Recently, I have become sensitive to the fact that when I receive, or I overhear someone else receiving, relationship advice—whether solicited or freely given—there rarely seems to be a difference between what is provided by professed Christians and non-Christians. This is extremely concerning to me, because when I read scripture, it seems to suggest that “how” Christians engage in love and relationship distinguishes them from non-believers (John 13:35; 1 John 3:14; Luke 6:31, 35; Matthew 22:37-39). Continue reading
“Character is like a tree and reputation like a shadow. The shadow is what we think of it; the tree is the real thing.” ~ Abraham Lincoln
The Importance of a Good Reputation
Scripture supports the rationale that a reputation should be greatly valued. In the Old Testament, we are told that “the memory of the righteous is blessed,” while “the name of the wicked will rot (Proverbs 10:7 NASB).” Proverbs 22:1 (NASB) further supports there being value in a good reputation; proclaiming that “a good name is to be more desired than great wealth.”
Given the importance appropriated to inheritance and family legacy within the entirety of Old Testament scripture (see Abraham, Isaac, David, etc.), a good reputation was (and is) highly valued within Jewish culture. The New Testament, likewise, encourages Christians to place a high value on one’s reputation, as overseers (elders) “must be above reproach,” and “respectable (1 Timothy 3:2).”
That being said, what is a “good reputation?” How shall it be defined for purposes of this note? Continue reading
“Woe to you, scribes and Pharisees, hypocrites! For you are like whitewashed tombs which on the outside appear beautiful, but inside they are full of dead men’s bones and all uncleanness. So you, too, outwardly appear righteous to men, but inwardly you are full of hypocrisy and lawlessness.” ~ Matthew 23:27-28
Originally posted on Facebook–October, 2011
The following scripture has been ruminating within my heart, and spilling into my conscious thought. The gospel of Matthew always seems to speak to me about my heart, and I have been spending much time evaluating its intentions. Continue reading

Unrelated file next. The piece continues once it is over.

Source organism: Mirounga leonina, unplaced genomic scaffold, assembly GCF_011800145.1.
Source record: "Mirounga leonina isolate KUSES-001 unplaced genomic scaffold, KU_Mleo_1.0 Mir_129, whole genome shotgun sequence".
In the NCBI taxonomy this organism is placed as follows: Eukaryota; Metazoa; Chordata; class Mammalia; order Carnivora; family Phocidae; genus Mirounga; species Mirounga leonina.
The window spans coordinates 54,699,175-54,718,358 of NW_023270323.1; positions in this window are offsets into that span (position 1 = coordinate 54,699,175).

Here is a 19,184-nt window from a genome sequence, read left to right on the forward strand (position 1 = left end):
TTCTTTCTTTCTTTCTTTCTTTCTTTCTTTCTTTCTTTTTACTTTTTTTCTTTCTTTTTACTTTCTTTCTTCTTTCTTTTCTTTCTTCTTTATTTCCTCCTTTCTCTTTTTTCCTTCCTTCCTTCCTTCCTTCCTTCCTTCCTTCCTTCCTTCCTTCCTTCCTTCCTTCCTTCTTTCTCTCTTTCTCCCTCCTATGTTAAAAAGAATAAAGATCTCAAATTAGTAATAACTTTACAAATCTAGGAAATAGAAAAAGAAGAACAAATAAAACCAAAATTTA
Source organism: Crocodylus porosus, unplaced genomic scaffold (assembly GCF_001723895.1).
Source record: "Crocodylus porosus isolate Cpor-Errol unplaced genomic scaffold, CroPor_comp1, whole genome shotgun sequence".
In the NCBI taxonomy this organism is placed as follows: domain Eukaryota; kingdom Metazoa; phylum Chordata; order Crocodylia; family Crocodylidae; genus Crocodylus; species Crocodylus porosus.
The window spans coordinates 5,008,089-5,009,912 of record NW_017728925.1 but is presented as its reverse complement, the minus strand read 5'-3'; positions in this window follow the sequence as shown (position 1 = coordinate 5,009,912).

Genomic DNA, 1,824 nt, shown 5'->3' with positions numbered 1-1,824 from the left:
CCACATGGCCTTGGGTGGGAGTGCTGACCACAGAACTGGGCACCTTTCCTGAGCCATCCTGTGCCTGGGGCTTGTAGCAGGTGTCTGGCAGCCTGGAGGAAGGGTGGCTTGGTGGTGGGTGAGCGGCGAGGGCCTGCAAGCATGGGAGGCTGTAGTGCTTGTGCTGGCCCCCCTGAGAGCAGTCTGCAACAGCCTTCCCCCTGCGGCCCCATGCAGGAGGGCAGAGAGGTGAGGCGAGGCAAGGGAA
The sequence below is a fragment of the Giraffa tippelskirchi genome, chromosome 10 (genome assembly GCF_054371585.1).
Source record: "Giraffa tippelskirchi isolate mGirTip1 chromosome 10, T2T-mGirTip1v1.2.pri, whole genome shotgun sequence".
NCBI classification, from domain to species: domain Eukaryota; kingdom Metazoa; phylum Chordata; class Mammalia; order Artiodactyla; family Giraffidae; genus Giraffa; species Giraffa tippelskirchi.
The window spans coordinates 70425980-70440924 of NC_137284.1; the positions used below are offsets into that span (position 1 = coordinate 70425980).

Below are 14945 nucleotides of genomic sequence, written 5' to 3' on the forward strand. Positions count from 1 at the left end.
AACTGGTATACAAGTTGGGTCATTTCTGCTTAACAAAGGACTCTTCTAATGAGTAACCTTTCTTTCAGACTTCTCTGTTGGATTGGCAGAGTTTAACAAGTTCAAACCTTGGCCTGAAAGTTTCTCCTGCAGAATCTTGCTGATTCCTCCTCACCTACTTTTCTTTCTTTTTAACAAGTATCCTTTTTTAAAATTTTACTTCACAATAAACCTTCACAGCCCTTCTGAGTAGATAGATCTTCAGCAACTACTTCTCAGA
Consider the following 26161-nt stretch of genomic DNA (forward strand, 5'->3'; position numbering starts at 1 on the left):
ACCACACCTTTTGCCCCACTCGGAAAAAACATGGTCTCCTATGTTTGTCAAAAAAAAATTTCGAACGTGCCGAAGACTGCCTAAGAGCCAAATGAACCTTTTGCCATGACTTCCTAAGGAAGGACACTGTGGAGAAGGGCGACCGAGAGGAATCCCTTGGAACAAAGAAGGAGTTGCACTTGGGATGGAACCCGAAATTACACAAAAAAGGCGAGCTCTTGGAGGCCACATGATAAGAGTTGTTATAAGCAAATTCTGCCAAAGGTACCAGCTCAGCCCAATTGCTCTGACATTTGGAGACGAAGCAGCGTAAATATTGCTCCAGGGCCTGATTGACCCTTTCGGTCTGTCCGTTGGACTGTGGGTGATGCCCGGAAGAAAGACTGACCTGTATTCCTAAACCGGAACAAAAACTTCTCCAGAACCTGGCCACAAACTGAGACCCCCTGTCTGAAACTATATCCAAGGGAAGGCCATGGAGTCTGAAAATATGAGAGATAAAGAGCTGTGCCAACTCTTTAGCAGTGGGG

Originally posted on Facebook–February, 2013
“It is not the critic who counts; not the man who points out how the strong man stumbles, or where the doer of deeds could have done them better.
The credit belongs to the man who is actually in the arena, whose face is marred by dust and sweat and blood; who strives valiantly; who errs, who comes short again and again, because there is no effort without error and shortcoming; but who does actually strive to do the deeds; who knows great enthusiasms, the great devotions; who spends himself in a worthy cause; who at the best knows in the end the triumph of high achievement, and who at the worst, if he fails, at least fails while daring greatly, so that his place shall never be with those cold and timid souls who neither know victory nor defeat.” ~ Theodore Roosevelt (U.S. President, 1901-1909)
Whenever I have read anything about Theodore Roosevelt, an adjective that arises constantly is “vigorous.” He was a man that believed in passionate action. The quote with which I began this note is likely his most well-known quote, regularly referred to as “The Man in the Arena.” It was part of a larger speech, known as “Citizenship in a Republic,” given at the University of Paris on April 23rd, 1910. The major premise being expounded upon by President Roosevelt during this speech was that a measure of a country should not be its citizens’ visible successes, but rather the overall quality of its people. “To judge a man merely by success,” Roosevelt said, “is an abhorrent wrong.” Continue reading